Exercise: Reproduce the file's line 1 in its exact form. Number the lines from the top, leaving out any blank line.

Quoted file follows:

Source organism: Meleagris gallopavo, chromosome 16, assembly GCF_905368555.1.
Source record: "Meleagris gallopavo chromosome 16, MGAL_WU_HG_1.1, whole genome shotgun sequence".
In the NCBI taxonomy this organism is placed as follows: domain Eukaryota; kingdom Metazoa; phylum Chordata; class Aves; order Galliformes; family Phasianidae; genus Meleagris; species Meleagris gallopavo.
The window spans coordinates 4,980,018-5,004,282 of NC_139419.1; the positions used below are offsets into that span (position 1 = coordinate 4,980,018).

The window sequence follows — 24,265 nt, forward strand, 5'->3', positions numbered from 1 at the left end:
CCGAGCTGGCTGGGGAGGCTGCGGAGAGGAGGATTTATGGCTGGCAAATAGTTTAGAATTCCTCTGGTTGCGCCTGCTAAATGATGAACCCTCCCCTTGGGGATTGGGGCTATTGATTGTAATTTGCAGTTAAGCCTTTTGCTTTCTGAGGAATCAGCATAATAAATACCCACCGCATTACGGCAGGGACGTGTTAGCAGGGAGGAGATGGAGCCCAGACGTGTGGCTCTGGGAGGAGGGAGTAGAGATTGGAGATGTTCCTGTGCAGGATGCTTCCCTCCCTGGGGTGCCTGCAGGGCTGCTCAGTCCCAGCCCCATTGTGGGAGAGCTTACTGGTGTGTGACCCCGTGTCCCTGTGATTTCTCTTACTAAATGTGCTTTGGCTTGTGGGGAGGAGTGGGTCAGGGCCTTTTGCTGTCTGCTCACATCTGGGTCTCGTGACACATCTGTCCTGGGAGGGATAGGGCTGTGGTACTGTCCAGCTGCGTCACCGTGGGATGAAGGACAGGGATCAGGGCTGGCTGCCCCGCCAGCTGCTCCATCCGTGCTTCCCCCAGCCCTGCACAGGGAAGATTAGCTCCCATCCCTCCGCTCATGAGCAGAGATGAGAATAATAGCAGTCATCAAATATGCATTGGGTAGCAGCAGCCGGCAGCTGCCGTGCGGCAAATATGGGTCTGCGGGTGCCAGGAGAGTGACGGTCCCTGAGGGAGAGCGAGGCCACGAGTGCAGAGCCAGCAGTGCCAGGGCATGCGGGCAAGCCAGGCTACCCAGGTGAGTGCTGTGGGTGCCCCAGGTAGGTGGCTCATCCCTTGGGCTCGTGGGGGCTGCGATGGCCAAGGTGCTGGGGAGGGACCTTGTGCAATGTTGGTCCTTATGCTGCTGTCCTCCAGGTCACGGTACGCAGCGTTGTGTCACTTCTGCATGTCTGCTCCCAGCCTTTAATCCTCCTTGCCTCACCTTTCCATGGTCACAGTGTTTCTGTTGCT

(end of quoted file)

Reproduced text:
Source organism: Meleagris gallopavo, chromosome 16, assembly GCF_905368555.1.